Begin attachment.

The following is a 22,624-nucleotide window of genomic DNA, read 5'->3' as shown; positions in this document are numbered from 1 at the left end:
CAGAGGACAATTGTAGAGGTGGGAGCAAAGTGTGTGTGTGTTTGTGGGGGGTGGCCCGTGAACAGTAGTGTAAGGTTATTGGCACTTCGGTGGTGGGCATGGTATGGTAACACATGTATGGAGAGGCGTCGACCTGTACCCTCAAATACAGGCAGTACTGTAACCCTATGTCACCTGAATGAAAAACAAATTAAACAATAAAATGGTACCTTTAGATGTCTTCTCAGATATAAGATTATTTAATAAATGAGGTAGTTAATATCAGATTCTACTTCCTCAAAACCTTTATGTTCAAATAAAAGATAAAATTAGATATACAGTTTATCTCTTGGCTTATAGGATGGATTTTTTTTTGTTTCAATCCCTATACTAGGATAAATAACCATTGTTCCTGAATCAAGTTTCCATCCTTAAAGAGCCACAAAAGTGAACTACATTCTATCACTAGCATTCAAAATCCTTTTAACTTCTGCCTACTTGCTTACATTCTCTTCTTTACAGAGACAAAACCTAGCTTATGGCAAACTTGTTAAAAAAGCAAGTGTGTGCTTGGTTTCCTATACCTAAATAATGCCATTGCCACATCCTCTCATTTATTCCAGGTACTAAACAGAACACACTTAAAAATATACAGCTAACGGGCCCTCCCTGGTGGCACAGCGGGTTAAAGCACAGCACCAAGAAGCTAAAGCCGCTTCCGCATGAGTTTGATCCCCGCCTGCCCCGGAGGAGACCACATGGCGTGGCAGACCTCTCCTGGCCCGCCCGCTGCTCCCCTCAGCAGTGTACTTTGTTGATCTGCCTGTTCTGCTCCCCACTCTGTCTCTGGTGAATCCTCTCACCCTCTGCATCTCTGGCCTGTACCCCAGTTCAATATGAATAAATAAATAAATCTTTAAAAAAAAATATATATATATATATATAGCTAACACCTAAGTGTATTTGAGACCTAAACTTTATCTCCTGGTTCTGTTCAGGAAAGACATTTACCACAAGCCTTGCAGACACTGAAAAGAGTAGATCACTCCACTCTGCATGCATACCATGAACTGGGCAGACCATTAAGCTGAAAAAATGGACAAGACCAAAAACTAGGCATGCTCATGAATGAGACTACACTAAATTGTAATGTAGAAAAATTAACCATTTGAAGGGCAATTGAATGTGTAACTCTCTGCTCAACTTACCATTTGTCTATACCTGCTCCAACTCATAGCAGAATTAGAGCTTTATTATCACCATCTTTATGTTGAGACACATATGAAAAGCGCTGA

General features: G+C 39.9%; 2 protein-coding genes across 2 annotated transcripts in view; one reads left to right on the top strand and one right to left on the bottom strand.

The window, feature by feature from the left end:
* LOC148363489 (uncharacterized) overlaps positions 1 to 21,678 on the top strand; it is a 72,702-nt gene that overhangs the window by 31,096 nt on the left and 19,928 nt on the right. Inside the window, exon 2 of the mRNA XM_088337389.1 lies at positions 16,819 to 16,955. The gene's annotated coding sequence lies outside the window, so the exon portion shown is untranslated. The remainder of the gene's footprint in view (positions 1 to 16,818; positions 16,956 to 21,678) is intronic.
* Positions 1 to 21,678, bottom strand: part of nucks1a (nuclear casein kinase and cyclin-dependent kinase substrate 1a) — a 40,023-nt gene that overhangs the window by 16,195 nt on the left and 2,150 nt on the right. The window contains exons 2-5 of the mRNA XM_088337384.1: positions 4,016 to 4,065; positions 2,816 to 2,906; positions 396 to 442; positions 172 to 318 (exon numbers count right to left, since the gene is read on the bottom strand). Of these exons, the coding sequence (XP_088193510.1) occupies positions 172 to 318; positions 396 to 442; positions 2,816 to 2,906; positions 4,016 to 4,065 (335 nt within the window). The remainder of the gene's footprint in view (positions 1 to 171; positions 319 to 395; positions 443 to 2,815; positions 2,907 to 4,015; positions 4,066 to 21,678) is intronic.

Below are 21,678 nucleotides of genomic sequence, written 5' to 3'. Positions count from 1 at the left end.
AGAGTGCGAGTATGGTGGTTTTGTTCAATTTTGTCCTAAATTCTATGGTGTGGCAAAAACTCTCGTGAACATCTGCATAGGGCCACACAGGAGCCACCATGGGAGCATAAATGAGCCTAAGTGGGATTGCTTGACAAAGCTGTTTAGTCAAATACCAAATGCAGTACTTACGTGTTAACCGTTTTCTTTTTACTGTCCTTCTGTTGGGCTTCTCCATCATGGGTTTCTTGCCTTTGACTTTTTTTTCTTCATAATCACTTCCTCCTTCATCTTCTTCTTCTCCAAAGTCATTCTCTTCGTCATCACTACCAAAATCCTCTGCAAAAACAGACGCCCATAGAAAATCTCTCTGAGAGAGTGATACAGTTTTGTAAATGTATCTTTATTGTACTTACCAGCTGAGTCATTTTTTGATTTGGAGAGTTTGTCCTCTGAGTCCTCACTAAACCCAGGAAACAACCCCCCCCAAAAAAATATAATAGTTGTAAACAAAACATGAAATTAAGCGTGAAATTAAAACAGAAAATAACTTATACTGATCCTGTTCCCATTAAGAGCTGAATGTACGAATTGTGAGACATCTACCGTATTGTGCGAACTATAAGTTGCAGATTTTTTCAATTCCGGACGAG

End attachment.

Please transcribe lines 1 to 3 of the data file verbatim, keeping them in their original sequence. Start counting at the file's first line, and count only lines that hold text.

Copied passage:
The following is a 22,624-nucleotide window of genomic DNA, read 5'->3' as shown; positions in this document are numbered from 1 at the left end:
CAGAGGACAATTGTAGAGGTGGGAGCAAAGTGTGTGTGTGTTTGTGGGGGGTGGCCCGTGAACAGTAGTGTAAGGTTATTGGCACTTCGGTGGTGGGCATGGTATGGTAACACATGTATGGAGAGGCGTCGACCTGTACCCTCAAATACAGGCAGTACTGTAACCCTATGTCACCTGAATGAAAAACAAATTAAACAATAAAATGGTACCTTTAGATGTCTTCTCAGATATAAGATTATTTAATAAATGAGGTAGTTAATATCAGATTCTACTTCCTCAAAACCTTTATGTTCAAATAAAAGATAAAATTAGATATACAGTTTATCTCTTGGCTTATAGGATGGATTTTTTTTTGTTTCAATCCCTATACTAGGATAAATAACCATTGTTCCTGAATCAAGTTTCCATCCTTAAAGAGCCACAAAAGTGAACTACATTCTATCACTAGCATTCAAAATCCTTTTAACTTCTGCCTACTTGCTTACATTCTCTTCTTTACAGAGACAAAACCTAGCTTATGGCAAACTTGTTAAAAAAGCAAGTGTGTGCTTGGTTTCCTATACCTAAATAATGCCATTGCCACATCCTCTCATTTATTCCAGGTACTAAACAGAACACACTTAAAAATATACAGCTAACGGGCCCTCCCTGGTGGCACAGCGGGTTAAAGCACAGCACCAAGAAGCTAAAGCCGCTTCCGCATGAGTTTGATCCCCGCCTGCCCCGGAGGAGACCACATGGCGTGGCAGACCTCTCCTGGCCCGCCCGCTGCTCCCCTCAGCAGTGTACTTTGTTGATCTGCCTGTTCTGCTCCCCACTCTGTCTCTGGTGAATCCTCTCACCCTCTGCATCTCTGGCCTGTACCCCAGTTCAATATGAATAAATAAATAAATCTTTAAAAAAAAATATATATATATATATATAGCTAACACCTAAGTGTATTTGAGACCTAAACTTTATCTCCTGGTTCTGTTCAGGAAAGACATTTACCACAAGCCTTGCAGACACTGAAAAGAGTAGATCACTCCACTCTGCATGCATACCATGAACTGGGCAGACCATTAAGCTGAAAAAATGGACAAGACCAAAAACTAGGCATGCTCATGAATGAGACTACACTAAATTGTAATGTAGAAAAATTAACCATTTGAAGGGCAATTGAATGTGTAACTCTCTGCTCAACTTACCATTTGTCTATACCTGCTCCAACTCATAGCAGAATTAGAGCTTTATTATCACCATCTTTATGTTGAGACACATATGAAAAGCGCTGA

General features: G+C 39.9%; 2 protein-coding genes across 2 annotated transcripts in view; one reads left to right on the top strand and one right to left on the bottom strand.